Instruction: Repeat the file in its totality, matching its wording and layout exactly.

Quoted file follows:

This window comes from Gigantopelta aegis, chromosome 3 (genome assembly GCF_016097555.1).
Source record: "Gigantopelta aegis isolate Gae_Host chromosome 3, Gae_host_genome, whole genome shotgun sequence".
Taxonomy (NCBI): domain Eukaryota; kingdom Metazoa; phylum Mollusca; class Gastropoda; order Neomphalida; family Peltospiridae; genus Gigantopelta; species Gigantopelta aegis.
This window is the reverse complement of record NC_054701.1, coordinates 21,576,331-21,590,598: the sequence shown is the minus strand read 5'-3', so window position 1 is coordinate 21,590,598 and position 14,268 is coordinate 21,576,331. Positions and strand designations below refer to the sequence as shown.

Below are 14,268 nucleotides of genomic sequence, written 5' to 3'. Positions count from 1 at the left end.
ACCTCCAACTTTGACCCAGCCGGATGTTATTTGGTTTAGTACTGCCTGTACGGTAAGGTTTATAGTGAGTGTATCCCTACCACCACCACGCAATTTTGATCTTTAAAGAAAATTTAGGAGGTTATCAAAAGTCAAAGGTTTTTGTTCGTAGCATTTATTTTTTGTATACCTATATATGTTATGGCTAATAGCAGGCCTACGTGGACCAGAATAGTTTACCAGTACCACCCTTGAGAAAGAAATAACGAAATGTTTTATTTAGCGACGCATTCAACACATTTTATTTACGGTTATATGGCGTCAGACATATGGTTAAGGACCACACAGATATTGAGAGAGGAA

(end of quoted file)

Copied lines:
This window comes from Gigantopelta aegis, chromosome 3 (genome assembly GCF_016097555.1).
Source record: "Gigantopelta aegis isolate Gae_Host chromosome 3, Gae_host_genome, whole genome shotgun sequence".
Taxonomy (NCBI): domain Eukaryota; kingdom Metazoa; phylum Mollusca; class Gastropoda; order Neomphalida; family Peltospiridae; genus Gigantopelta; species Gigantopelta aegis.
This window is the reverse complement of record NC_054701.1, coordinates 21,576,331-21,590,598: the sequence shown is the minus strand read 5'-3', so window position 1 is coordinate 21,590,598 and position 14,268 is coordinate 21,576,331. Positions and strand designations below refer to the sequence as shown.

Below are 14,268 nucleotides of genomic sequence, written 5' to 3'. Positions count from 1 at the left end.
ACCTCCAACTTTGACCCAGCCGGATGTTATTTGGTTTAGTACTGCCTGTACGGTAAGGTTTATAGTGAGTGTATCCCTACCACCACCACGCAATTTTGATCTTTAAAGAAAATTTAGGAGGTTATCAAAAGTCAAAGGTTTTTGTTCGTAGCATTTATTTTTTGTATACCTATATATGTTATGGCTAATAGCAGGCCTACGTGGACCAGAATAGTTTACCAGTACCACCCTTGAGAAAGAAATAACGAAATGTTTTATTTAGCGACGCATTCAACACATTTTATTTACGGTTATATGGCGTCAGACATATGGTTAAGGACCACACAGATATTGAGAGAGGAA